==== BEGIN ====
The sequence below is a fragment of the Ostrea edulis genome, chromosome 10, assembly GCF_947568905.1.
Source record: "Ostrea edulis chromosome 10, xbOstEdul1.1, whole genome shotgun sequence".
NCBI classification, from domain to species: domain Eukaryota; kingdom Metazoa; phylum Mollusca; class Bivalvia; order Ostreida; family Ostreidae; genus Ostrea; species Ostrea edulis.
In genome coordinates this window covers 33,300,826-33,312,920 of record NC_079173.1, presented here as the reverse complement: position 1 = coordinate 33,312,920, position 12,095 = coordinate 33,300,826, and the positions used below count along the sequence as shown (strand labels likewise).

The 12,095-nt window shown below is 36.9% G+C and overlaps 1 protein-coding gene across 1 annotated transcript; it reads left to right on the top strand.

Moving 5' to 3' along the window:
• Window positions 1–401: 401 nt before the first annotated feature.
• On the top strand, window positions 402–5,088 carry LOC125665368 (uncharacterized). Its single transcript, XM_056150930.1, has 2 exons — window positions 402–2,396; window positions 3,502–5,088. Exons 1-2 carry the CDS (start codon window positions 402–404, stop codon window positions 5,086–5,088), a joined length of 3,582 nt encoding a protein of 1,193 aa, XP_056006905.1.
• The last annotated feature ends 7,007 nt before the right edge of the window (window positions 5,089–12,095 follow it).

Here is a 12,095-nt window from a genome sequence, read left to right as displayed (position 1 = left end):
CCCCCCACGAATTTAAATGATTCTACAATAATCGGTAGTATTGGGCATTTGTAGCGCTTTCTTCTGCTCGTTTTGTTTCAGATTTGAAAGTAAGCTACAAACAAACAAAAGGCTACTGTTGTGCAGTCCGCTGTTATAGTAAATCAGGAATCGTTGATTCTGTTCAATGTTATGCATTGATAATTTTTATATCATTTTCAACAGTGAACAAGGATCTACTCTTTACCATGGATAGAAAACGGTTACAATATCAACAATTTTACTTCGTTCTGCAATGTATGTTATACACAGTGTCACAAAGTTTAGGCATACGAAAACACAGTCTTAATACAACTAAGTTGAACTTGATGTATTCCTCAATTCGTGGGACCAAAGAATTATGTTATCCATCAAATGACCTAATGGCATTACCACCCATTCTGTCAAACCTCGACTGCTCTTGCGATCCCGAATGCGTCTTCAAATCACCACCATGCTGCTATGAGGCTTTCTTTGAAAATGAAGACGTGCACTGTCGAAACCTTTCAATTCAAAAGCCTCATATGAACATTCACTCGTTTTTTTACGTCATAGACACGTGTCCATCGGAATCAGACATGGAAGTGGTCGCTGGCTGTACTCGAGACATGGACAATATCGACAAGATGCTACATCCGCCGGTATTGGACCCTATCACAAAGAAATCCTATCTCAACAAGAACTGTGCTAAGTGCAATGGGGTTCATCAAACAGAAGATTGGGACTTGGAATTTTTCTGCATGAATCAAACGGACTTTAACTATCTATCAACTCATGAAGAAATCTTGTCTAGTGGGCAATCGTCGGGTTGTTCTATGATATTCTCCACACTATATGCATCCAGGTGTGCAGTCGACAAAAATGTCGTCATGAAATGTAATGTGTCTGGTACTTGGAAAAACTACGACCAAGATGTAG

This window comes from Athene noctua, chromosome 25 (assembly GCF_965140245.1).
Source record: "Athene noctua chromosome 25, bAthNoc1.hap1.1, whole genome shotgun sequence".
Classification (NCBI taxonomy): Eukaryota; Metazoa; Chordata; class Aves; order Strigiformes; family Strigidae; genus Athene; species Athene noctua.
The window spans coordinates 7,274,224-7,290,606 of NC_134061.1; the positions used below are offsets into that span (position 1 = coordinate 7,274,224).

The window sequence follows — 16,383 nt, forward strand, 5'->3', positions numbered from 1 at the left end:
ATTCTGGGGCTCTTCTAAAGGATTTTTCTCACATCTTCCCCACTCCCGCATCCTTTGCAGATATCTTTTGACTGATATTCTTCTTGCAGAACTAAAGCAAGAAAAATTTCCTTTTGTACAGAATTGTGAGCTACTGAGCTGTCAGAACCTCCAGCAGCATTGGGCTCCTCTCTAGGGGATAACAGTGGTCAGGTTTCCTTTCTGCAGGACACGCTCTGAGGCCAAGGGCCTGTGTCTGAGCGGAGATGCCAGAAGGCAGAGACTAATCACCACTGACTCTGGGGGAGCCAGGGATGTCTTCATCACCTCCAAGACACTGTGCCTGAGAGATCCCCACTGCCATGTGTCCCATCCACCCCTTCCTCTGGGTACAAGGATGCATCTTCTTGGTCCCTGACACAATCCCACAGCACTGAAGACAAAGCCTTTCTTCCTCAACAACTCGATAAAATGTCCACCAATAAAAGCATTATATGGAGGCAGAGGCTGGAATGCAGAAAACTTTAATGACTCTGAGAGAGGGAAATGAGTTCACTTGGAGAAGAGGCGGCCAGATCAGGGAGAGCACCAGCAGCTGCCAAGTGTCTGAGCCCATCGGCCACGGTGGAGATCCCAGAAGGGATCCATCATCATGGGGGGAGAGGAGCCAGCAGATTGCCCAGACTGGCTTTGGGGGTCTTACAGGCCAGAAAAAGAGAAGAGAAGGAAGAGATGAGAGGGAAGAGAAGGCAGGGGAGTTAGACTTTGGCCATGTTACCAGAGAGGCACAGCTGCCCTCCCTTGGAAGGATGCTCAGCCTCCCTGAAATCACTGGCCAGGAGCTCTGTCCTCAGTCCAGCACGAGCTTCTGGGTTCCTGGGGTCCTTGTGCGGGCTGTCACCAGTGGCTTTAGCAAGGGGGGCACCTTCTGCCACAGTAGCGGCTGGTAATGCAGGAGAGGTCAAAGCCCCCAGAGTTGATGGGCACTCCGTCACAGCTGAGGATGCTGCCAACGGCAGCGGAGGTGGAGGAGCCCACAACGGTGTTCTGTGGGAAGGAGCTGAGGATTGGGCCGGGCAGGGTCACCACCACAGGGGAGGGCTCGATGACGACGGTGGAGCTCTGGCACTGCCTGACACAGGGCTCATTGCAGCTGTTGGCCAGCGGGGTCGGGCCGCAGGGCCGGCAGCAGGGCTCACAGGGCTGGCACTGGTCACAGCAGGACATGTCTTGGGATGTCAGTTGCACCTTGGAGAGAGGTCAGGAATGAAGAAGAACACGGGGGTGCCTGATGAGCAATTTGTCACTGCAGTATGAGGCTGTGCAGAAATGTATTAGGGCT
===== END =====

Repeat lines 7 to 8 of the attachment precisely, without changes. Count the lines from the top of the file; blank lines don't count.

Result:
• Window positions 1–401: 401 nt before the first annotated feature.
• On the top strand, window positions 402–5,088 carry LOC125665368 (uncharacterized). Its single transcript, XM_056150930.1, has 2 exons — window positions 402–2,396; window positions 3,502–5,088. Exons 1-2 carry the CDS (start codon window positions 402–404, stop codon window positions 5,086–5,088), a joined length of 3,582 nt encoding a protein of 1,193 aa, XP_056006905.1.